The revision comes on the back of S&P Ratings and Nomura changing their forecasts to a sharper contraction of 9% for India’s economy in the current financial year as against their earlier expectations.
ADB, however, forecasts a strong recovery for India’s economy in FY2021-22 in its Asian Development Outlook (ADO) 2020 Update, with gross domestic product (GDP) to grow by 8% as mobility and business activities resume more widely.
“India imposed strict lockdown measures to contain the spread of the pandemic and this has had a severe impact on economic activity,” said ADB chief economist Yasuyuki Sawada.
“It is crucial that containment measures, such as robust testing, tracking, and ensuring treatment capacities, are implemented consistently and effectively to stop the spread of Covid-19 and provide a sustainable platform for the economy’s recovery for the next fiscal year and beyond,” he said.
India’s growth outlook remains highly vulnerable to either a prolonged outbreak or a resurgence of cases, with the country now having one of the highest number of Covid-19 cases globally. India had recorded over 4.9 million cases as of September 13, just behind the US which has over 6.5 million cases.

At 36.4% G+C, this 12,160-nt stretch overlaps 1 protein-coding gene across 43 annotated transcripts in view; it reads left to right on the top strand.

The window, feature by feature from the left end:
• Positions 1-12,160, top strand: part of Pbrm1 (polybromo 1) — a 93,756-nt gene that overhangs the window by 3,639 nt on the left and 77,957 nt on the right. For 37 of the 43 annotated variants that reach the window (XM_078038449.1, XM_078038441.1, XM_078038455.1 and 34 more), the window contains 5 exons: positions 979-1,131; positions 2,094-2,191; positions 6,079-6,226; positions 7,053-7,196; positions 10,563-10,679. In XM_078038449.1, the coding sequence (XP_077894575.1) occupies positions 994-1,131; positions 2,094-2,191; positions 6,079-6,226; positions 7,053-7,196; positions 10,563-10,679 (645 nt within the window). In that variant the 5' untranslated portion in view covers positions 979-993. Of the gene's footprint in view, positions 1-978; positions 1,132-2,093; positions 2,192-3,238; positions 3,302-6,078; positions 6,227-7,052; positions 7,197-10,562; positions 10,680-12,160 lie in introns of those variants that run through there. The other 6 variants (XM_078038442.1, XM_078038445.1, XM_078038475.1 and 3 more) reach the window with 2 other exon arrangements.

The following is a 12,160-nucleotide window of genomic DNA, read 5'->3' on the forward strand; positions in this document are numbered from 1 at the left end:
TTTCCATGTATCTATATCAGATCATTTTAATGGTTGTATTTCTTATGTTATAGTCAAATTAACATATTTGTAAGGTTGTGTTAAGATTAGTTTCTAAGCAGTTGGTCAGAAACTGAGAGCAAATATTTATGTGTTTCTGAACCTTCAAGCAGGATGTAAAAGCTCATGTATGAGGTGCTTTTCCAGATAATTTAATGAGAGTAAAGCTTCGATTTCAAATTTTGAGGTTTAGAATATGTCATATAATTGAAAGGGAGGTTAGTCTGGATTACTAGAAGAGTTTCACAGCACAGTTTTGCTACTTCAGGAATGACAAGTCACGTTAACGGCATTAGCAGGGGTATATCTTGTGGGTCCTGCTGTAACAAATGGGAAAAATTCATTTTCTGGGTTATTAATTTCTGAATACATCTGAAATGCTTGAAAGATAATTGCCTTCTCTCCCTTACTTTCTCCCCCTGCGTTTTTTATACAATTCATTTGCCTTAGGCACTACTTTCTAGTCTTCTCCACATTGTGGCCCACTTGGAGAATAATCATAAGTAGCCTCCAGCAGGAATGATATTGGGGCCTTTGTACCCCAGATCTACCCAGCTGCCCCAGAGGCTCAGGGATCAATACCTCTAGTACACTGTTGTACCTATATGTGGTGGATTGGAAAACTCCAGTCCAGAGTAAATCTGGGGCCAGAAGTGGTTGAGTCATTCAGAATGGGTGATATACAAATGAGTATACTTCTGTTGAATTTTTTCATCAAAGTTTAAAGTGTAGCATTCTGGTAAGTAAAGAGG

Rising non-performing loans caused by the pandemic that could further weaken the financial sector and its ability to support economic growth, while increasing public and private debt levels could affect technology and infrastructure investment, ADB cautioned.
Government initiatives to address the pandemic, including the rural employment guarantee program and other social protection measures, will aid rural incomes protecting the vulnerable people, but
ADB flagged other downside risks including contraction of investment as investors remain deterred by heightened risks and uncertainties, while private consumption may continue to suffer.
“The fiscal deficit is expected to rise significantly in FY2020 as government revenues fall and expenditures rise,” it added.
The government also initiated reforms in response to the Covid -19 pandemic focusing on enhancing agriculture markets, upgrading industrial park infrastructure, and implementing the National Infrastructure Pipeline.
These efforts will promote foreign investment, incentivize global supply chains to reallocate to India, and create manufacturing hubs across the country, ADB said adding that the financial support to low-income groups and small businesses can also help revive the economy in a more inclusive way.
The upside is likely to be inflation which is expected to fall in the remainder of FY2020-21 to 4.5% with tamed food prices and decreased economic activity, and then further decline to 4.0% in FY2021-22.
India’s current account deficit is forecast to shrink to 0.3% of GDP this fiscal year, then widen to 0.6% of GDP in FY2021 with exports expected to recover as global growth rebounds.